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Articles on interview and and recruitment process in general.

Good First Impression tilts the game on your favor
Corporate staffing managers suggest that job seekers be on their best behavior before they enter and after they leave the interview room.

Jeannie Mongiello, a vice president of talent acquisition for Prudential Financial Inc. in Newark, N.J., says one candidate for a senior-level legal position actually killed his chances between interviews. As her assistant escorted the candidate to a separate building, the candidate ignored the assistant and took out a cell phone and started making calls......

Body Language, Eye contact and Handshake
Realize that you're being judged as soon as you arrive at the company. Set the right tone by being early, then use the extra time to compose yourself. When waiting for interviewers, don't open your briefcase to review notes you've prepared. Instead, glance through available magazines or literature in the waiting area.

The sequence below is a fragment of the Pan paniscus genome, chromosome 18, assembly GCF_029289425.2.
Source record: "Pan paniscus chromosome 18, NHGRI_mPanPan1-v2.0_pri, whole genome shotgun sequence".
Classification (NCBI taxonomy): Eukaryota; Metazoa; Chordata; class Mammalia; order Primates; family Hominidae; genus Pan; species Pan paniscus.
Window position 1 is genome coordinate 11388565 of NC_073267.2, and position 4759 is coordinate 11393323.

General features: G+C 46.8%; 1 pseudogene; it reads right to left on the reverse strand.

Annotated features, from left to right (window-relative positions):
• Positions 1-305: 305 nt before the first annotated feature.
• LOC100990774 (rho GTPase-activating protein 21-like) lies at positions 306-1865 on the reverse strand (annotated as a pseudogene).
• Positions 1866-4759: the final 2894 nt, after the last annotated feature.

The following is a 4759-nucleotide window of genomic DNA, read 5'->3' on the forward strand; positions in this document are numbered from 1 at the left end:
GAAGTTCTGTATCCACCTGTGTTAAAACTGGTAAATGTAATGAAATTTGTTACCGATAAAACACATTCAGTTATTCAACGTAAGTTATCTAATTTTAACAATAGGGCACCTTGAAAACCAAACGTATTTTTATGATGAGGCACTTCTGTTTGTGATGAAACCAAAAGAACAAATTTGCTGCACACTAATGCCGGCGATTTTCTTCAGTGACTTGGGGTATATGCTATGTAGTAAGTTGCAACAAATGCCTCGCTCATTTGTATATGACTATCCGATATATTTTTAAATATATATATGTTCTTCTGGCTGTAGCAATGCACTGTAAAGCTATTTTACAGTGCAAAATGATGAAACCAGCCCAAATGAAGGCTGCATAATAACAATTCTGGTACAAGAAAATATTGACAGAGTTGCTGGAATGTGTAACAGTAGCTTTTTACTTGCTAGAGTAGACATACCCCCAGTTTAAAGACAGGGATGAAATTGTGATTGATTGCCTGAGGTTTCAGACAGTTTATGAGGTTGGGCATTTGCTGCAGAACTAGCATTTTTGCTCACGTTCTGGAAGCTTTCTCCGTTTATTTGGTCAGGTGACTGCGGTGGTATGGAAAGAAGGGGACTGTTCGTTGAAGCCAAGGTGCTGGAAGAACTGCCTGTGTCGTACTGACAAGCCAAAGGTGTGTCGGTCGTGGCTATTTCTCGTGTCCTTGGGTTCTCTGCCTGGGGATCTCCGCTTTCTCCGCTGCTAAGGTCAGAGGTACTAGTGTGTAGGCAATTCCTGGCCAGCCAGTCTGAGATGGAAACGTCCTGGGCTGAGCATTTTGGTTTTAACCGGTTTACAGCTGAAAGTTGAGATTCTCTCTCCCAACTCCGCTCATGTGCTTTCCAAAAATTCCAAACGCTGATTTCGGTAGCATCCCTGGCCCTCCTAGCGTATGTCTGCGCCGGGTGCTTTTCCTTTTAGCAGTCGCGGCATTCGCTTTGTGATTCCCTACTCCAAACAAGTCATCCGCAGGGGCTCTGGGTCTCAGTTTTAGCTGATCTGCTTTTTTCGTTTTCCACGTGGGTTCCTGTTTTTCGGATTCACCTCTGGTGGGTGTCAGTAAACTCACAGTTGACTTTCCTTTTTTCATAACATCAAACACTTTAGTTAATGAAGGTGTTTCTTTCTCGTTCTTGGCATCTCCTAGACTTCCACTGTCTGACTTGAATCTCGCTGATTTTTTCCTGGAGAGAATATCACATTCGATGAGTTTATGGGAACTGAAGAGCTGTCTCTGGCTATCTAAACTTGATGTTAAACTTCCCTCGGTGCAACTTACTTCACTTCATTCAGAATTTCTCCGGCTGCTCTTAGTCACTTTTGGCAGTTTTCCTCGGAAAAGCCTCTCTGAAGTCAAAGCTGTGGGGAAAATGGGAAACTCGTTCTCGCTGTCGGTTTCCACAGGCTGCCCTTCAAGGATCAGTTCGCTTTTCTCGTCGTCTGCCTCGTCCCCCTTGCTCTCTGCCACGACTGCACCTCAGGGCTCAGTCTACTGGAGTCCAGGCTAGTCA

This creates the impression that you're relaxed before stressful events, and helps you project confidence during the critical early moments of the interview.

If a receptionist or secretary indicates that the interviewer is ready to see you, enter his or her office as though you belonged. Knocking on the door, or opening it and peeking in, shows hesitation, which may be interpreted as a lack of confidence.

Greet your interviewer with a firm, sincere handshake. More than a few candidates have betrayed their nervousness by extending limp, clammy palms, and shaking hands weakly.

Are Your Interview Skills In Tune With the Times?
Part of any effective job search includes preparing for that all-important interview, but are your interviewing skills up-to-date? What were considered correct responses in the 1990s could actually prevent you from getting a job these days. Why? Because the job climate has shifted and employers have different expectations of a prospective employee than they did even five years ago.

So how do you demonstrate that you're in touch with the business needs of today and aren't a throwback to former times? The following describes the major shifts occurring in the interviewing process and suggests ways to help you respond. You'll gain insight into the mind of today's typical interviewer and ensure that the questions you're asked don't catch you by surprise.

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